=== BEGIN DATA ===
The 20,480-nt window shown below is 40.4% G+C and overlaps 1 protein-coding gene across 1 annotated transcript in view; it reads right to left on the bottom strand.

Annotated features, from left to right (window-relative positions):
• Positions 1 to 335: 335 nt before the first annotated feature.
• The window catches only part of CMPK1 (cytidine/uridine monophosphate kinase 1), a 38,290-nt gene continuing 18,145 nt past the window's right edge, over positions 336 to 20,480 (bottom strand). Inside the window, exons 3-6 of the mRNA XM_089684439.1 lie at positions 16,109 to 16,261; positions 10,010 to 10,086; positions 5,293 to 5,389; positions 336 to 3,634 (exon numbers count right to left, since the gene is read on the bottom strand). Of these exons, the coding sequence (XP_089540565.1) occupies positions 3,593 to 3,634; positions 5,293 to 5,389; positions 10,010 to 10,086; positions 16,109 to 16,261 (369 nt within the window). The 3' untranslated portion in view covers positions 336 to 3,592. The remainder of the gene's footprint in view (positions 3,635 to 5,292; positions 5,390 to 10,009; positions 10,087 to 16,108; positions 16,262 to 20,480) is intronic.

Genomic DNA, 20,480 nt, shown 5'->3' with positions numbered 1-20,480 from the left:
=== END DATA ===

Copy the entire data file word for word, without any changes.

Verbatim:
The 20,480-nt window shown below is 40.4% G+C and overlaps 1 protein-coding gene across 1 annotated transcript in view; it reads right to left on the bottom strand.

Annotated features, from left to right (window-relative positions):
• Positions 1 to 335: 335 nt before the first annotated feature.
• The window catches only part of CMPK1 (cytidine/uridine monophosphate kinase 1), a 38,290-nt gene continuing 18,145 nt past the window's right edge, over positions 336 to 20,480 (bottom strand). Inside the window, exons 3-6 of the mRNA XM_089684439.1 lie at positions 16,109 to 16,261; positions 10,010 to 10,086; positions 5,293 to 5,389; positions 336 to 3,634 (exon numbers count right to left, since the gene is read on the bottom strand). Of these exons, the coding sequence (XP_089540565.1) occupies positions 3,593 to 3,634; positions 5,293 to 5,389; positions 10,010 to 10,086; positions 16,109 to 16,261 (369 nt within the window). The 3' untranslated portion in view covers positions 336 to 3,592. The remainder of the gene's footprint in view (positions 3,635 to 5,292; positions 5,390 to 10,009; positions 10,087 to 16,108; positions 16,262 to 20,480) is intronic.

Genomic DNA, 20,480 nt, shown 5'->3' with positions numbered 1-20,480 from the left: